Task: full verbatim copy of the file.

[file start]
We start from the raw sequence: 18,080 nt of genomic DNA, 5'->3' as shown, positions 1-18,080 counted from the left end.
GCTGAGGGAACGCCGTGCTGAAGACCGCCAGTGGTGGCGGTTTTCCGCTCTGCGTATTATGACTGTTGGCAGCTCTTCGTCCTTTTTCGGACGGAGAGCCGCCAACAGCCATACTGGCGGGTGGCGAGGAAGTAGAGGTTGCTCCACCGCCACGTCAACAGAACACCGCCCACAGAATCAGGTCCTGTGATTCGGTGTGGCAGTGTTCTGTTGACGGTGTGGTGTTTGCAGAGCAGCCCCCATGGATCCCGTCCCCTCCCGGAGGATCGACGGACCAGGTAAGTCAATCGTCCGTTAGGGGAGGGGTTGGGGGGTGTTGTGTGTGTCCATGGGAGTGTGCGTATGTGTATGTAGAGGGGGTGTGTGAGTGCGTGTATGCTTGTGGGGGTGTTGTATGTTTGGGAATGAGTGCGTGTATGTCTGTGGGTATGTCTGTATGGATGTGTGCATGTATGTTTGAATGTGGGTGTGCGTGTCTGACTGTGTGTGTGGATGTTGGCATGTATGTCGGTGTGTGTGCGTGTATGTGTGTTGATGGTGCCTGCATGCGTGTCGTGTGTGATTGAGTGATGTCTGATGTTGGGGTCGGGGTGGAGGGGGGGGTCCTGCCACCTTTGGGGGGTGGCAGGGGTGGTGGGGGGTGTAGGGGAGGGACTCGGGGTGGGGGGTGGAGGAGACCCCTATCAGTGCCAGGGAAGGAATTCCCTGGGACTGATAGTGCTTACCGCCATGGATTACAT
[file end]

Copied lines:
We start from the raw sequence: 18,080 nt of genomic DNA, 5'->3' as shown, positions 1-18,080 counted from the left end.
GCTGAGGGAACGCCGTGCTGAAGACCGCCAGTGGTGGCGGTTTTCCGCTCTGCGTATTATGACTGTTGGCAGCTCTTCGTCCTTTTTCGGACGGAGAGCCGCCAACAGCCATACTGGCGGGTGGCGAGGAAGTAGAGGTTGCTCCACCGCCACGTCAACAGAACACCGCCCACAGAATCAGGTCCTGTGATTCGGTGTGGCAGTGTTCTGTTGACGGTGTGGTGTTTGCAGAGCAGCCCCCATGGATCCCGTCCCCTCCCGGAGGATCGACGGACCAGGTAAGTCAATCGTCCGTTAGGGGAGGGGTTGGGGGGTGTTGTGTGTGTCCATGGGAGTGTGCGTATGTGTATGTAGAGGGGGTGTGTGAGTGCGTGTATGCTTGTGGGGGTGTTGTATGTTTGGGAATGAGTGCGTGTATGTCTGTGGGTATGTCTGTATGGATGTGTGCATGTATGTTTGAATGTGGGTGTGCGTGTCTGACTGTGTGTGTGGATGTTGGCATGTATGTCGGTGTGTGTGCGTGTATGTGTGTTGATGGTGCCTGCATGCGTGTCGTGTGTGATTGAGTGATGTCTGATGTTGGGGTCGGGGTGGAGGGGGGGGTCCTGCCACCTTTGGGGGGTGGCAGGGGTGGTGGGGGGTGTAGGGGAGGGACTCGGGGTGGGGGGTGGAGGAGACCCCTATCAGTGCCAGGGAAGGAATTCCCTGGGACTGATAGTGCTTACCGCCATGGATTACAT